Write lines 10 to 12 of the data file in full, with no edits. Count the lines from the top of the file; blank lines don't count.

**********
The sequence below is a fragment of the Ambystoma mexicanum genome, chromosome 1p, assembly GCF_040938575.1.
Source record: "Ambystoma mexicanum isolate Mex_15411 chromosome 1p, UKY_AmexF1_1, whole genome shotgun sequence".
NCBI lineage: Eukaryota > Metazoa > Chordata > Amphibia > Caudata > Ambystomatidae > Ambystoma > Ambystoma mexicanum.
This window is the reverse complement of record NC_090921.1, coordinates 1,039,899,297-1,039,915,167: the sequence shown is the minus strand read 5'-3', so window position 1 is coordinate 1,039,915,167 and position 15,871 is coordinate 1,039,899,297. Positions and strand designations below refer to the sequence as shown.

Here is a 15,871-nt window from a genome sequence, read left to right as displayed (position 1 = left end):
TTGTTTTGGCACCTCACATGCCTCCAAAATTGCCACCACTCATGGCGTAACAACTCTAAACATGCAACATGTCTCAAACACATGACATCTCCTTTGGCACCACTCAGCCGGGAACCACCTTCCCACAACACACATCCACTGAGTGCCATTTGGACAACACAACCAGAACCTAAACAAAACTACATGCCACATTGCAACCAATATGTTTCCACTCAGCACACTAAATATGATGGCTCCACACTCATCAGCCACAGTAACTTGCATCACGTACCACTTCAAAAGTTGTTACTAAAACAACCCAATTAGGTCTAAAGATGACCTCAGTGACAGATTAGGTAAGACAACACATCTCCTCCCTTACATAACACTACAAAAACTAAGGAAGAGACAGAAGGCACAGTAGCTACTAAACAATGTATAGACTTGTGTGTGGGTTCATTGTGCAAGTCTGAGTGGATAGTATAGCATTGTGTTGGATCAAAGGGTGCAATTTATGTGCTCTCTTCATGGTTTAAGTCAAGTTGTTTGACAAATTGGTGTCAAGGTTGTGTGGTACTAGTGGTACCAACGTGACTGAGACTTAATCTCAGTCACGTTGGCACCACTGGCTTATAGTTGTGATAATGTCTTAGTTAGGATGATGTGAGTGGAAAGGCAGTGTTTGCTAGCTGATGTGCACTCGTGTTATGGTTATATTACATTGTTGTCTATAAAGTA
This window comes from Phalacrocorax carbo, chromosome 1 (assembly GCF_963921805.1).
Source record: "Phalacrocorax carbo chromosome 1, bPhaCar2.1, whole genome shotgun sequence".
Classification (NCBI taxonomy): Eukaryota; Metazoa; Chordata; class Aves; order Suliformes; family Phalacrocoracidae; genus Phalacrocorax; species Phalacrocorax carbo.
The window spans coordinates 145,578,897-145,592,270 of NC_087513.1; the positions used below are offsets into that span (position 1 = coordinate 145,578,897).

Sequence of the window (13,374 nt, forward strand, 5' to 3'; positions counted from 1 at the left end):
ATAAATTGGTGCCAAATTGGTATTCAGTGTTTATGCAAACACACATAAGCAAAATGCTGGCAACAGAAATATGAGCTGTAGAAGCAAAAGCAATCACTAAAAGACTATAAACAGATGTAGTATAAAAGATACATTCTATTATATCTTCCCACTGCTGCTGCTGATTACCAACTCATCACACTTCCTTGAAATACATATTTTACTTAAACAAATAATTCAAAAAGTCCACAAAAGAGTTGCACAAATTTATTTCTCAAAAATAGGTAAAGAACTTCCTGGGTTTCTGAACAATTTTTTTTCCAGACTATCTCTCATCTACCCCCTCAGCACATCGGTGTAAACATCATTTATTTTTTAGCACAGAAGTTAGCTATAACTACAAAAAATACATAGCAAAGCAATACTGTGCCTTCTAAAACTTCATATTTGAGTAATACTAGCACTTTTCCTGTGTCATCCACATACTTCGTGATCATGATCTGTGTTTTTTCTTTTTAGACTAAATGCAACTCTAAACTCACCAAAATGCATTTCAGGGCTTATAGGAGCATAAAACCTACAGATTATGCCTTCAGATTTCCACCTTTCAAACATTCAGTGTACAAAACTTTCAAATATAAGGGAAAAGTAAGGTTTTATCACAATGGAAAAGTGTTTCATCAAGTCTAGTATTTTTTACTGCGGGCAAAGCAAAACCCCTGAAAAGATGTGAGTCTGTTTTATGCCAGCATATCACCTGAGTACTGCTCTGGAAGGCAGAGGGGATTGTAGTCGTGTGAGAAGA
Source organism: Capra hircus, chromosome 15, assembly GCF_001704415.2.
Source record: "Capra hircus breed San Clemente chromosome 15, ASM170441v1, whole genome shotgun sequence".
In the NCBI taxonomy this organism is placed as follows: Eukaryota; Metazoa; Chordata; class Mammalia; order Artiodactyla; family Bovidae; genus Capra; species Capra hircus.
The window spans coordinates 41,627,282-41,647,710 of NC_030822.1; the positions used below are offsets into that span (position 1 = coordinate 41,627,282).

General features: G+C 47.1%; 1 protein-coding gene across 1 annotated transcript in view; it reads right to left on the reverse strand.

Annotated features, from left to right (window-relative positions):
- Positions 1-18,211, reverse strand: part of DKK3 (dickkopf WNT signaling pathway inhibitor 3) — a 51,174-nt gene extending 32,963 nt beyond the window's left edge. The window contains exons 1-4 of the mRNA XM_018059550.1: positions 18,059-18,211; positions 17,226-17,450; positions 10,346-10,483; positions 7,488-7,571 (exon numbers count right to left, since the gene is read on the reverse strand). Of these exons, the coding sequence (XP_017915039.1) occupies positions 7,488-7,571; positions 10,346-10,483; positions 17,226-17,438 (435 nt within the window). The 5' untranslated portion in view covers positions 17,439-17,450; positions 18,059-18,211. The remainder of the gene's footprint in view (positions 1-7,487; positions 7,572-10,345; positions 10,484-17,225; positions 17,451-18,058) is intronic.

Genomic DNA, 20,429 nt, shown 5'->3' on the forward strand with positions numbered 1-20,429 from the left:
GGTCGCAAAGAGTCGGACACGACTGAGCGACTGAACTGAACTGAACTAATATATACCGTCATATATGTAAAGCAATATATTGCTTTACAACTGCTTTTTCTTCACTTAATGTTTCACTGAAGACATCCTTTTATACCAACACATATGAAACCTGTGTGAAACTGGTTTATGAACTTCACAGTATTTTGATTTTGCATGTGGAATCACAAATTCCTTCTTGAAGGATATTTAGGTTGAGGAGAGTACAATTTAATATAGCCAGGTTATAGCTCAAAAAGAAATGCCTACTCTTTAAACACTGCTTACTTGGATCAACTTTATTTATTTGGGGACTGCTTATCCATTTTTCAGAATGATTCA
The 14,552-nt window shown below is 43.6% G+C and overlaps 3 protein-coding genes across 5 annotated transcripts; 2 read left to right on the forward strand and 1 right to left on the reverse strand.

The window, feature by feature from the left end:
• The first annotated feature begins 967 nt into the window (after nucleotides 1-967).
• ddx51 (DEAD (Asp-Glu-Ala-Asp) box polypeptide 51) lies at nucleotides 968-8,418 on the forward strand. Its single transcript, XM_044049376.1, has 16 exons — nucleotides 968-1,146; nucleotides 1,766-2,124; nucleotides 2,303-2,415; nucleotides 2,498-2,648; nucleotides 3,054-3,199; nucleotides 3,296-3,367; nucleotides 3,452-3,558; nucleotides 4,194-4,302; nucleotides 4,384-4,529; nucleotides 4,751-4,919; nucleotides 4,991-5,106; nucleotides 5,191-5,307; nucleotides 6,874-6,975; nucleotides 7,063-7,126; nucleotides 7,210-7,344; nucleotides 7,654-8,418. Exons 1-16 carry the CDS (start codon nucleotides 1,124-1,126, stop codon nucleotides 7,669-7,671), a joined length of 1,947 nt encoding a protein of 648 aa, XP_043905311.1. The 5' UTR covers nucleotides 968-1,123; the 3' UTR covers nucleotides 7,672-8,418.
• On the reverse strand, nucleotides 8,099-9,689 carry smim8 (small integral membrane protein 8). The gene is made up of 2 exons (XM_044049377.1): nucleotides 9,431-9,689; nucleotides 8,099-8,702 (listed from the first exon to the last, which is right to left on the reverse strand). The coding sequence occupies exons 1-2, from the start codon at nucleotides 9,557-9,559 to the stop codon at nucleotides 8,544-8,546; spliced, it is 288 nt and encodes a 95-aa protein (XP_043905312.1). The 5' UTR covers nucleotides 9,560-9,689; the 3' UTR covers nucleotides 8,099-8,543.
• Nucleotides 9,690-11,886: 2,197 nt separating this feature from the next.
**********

The window spans coordinates 145,578,897-145,592,270 of NC_087513.1; the positions used below are offsets into that span (position 1 = coordinate 145,578,897).

Sequence of the window (13,374 nt, forward strand, 5' to 3'; positions counted from 1 at the left end):
ATAAATTGGTGCCAAATTGGTATTCAGTGTTTATGCAAACACACATAAGCAAAATGCTGGCAACAGAAATATGAGCTGTAGAAGCAAAAGCAATCACTAAAAGACTATAAACAGATGTAGTATAAAAGATACATTCTATTATATCTTCCCACTGCTGCTGCTGATTACCAACTCATCACACTTCCTTGAAATACATATTTTACTTAAACAAATAATTCAAAAAGTCCACAAAAGAGTTGCACAAATTTATTTCTCAAAAATAGGTAAAGAACTTCCTGGGTTTCTGAACAATTTTTTTTCCAGACTATCTCTCATCTACCCCCTCAGCACATCGGTGTAAACATCATTTATTTTTTAGCACAGAAGTTAGCTATAACTACAAAAAATACATAGCAAAGCAATACTGTGCCTTCTAAAACTTCATATTTGAGTAATACTAGCACTTTTCCTGTGTCATCCACATACTTCGTGATCATGATCTGTGTTTTTTCTTTTTAGACTAAATGCAACTCTAAACTCACCAAAATGCATTTCAGGGCTTATAGGAGCATAAAACCTACAGATTATGCCTTCAGATTTCCACCTTTCAAACATTCAGTGTACAAAACTTTCAAATATAAGGGAAAAGTAAGGTTTTATCACAATGGAAAAGTGTTTCATCAAGTCTAGTATTTTTTACTGCGGGCAAAGCAAAACCCCTGAAAAGATGTGAGTCTGTTTTATGCCAGCATATCACCTGAGTACTGCTCTGGAAGGCAGAGGGGATTGTAGTCGTGTGAGAAGA